Distinguished Conduct Medal, EVII, 4572 Private John Trainor, Liverpool Regiment, a local Liverpudlian decorated in the Victoria Cross action at Van Wyk’s Vlei on 21st August 1900.
The significant and stunning Liverpool Regiment Distinguished Conduct Medal of John Trainor, a local Liverpudlian from the 3rd Liverpool Militia, who in a tiny party of 5 men, held off a dangerous attack by 50 Boers, they held their ground for nearly an hour, losing 2 of their 5 men, they managed to cover the withdrawal of the the main force, managing to retire and bring with them some of the wounded, they were under heavy fire the entire action.
This resulted in the first award of the Victoria Cross to the Liverpool Regiment, since it’s creation in the Crimean War.
The King’s Liverpool Regiment is one of the oldest line infantry regiments of the British Army, since the inception of the Victoria Cross during the Crimean War, the regiment has fought in many difficult and arduous campaigns, but the award of the coveted Victoria Cross has always eluded the soldiers of the Liverpool Regiment.
Suddenly in August of 1900, during the Anglo Boer War, the regiment would earn 3 Victoria Crosses in the span of just 3 days, in the same area.
These were awarded to Corporal Knight and Sgt H. Hampton on 21st August 1900, 2 days later near Geluk, another was earned by Private W. Heaton.
The Victoria Cross citation of Henry James Knight, for which a joint award of 2 Distinguished Conduct Medals were awarded to Pte Traynor and Pte J. McNamara, members of his detachment of 4 men who fought back against over 50, the final 2 members of his unit were killed during the action and received no recognition.
“On 21st August 1900, during the operations near Van Wyk’s Vlei, Corporal Knight, Liverpool, Regiment, was posted in some rocks with four men, covering the right rear of a detachment of the same company, who, under Captain Ewart, were holding the right of the line.
The enemy, about 50 strong, attacked Captain Ewart’s right and almost surrendered, at short range, Corporal Knight’s small party.
The Non-Commissioned Officer held his ground, directing his party to retire 1 by 1 to better cover, where he maintained his position for nearly an hour, covering the withdrawal of Captain Ewart’s Force, and losing 2 of his 4 men. He then retired, bringing with him 2 wounded men. 1 of these he left in place of safety, the other he carried himself for nearly 2 miles. The Party were hotly engaged the whole time.”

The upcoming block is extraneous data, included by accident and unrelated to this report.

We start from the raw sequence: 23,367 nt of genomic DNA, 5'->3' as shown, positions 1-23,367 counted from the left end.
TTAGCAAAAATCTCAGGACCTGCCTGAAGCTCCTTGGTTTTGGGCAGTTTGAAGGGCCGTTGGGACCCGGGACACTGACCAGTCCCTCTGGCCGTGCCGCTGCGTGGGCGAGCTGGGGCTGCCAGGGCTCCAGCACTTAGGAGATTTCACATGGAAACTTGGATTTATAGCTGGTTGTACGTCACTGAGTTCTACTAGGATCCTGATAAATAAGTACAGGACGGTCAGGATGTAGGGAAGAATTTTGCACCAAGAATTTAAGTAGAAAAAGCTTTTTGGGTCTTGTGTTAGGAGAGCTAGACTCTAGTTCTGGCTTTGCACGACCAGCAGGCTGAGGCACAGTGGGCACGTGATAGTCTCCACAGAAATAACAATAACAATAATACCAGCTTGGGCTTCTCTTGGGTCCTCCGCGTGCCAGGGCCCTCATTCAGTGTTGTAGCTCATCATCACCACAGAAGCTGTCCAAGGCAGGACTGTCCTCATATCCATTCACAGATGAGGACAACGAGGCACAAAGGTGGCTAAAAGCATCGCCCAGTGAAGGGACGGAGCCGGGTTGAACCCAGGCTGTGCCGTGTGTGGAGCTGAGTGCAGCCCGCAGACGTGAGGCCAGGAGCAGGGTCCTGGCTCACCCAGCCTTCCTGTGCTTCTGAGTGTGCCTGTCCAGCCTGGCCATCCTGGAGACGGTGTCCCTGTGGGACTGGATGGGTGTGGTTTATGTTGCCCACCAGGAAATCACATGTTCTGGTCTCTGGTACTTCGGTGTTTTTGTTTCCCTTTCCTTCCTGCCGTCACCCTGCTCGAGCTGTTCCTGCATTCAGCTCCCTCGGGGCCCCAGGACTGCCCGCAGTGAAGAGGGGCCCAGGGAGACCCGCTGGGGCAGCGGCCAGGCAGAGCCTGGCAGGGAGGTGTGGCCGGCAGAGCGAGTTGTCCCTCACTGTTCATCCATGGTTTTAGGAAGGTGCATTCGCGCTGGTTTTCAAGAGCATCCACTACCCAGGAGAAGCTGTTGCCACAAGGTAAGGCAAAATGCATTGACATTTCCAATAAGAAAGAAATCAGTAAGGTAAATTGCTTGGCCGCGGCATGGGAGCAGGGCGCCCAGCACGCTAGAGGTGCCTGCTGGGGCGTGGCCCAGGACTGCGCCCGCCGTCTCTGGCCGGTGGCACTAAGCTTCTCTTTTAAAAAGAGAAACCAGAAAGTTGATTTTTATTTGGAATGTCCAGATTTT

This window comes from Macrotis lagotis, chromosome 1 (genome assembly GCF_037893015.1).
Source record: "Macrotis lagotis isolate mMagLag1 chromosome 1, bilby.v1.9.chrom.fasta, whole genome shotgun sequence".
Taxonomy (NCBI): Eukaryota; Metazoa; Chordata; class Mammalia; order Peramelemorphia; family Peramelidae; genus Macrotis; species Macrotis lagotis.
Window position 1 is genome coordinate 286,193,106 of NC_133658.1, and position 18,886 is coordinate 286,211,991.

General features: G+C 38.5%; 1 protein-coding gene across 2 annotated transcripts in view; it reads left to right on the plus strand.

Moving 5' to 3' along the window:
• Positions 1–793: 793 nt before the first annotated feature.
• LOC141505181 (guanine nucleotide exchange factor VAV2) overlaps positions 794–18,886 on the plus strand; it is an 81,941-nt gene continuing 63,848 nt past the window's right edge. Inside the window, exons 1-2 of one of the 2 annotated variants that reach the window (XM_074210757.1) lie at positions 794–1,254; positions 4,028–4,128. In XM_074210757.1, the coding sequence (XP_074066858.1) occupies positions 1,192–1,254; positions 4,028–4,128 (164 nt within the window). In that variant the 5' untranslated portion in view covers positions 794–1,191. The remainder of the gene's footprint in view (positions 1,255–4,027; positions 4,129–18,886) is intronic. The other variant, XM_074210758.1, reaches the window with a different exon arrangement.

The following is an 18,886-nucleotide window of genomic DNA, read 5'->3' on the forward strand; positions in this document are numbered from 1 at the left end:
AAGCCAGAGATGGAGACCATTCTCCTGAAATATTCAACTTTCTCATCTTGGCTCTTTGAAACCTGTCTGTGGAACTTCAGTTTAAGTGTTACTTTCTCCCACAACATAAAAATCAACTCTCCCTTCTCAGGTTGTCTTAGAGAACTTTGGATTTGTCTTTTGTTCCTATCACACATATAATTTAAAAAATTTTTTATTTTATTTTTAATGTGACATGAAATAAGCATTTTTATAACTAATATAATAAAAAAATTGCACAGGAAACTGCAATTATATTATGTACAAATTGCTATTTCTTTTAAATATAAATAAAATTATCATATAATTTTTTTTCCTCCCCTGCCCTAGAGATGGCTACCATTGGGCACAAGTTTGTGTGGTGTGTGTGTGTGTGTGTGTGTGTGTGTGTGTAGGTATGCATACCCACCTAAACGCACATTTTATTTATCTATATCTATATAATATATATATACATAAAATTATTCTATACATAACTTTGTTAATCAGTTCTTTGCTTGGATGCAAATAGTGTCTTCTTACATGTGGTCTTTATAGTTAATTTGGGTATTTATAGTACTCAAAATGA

There are no citations for awards of the D.C.M. during the Boer War, their involvement is however matched in the Regimental History of the Liverpool Regiment reading:
“Privates J. Trainor and J. McNamara – Were of the party under Corporal H.J. Knight, at Van Wyk’s Vlei, on 21st August 1900.”
The small group of 5 men fought bravely in defence of the flank, resulting in the death of 2 of the 5, the 3 survivors, were then decorated with the Victoria Cross and 2 Distinguished Conduct Medals.
The Victoria Cross Grouping of Corporal J.H Knight is now held in the Museum of Liverpool, alongside that of Private W. Heaton, who earned his 2 days later. On the same day that Knight earned his Victoria Cross, amazingly another was earned by Harry Hampton, also of the Liverpool Regiment, on the same day for the same battle, who also held his position bravely with a section of the mounted infantry.
John Trainer was born in Liverpool, Lancashire during 1876, He served with the 3rd Liverpool Regiment of Militia and when he turned 18 year old, attesting with the King’s Liverpool Regiment on 7th July 1894 at Warrington.
His first trip abroad was actually with the regiment to Barbados from 4th December 1895 until 6th November 1897.
He then went with the Regiment to South Africa on 7th November 1897 and served throughout the Boer War until 10th October 1902.
He returned home to round out his service from 11th October 1902 until 6th July 1910, having served for 16 years.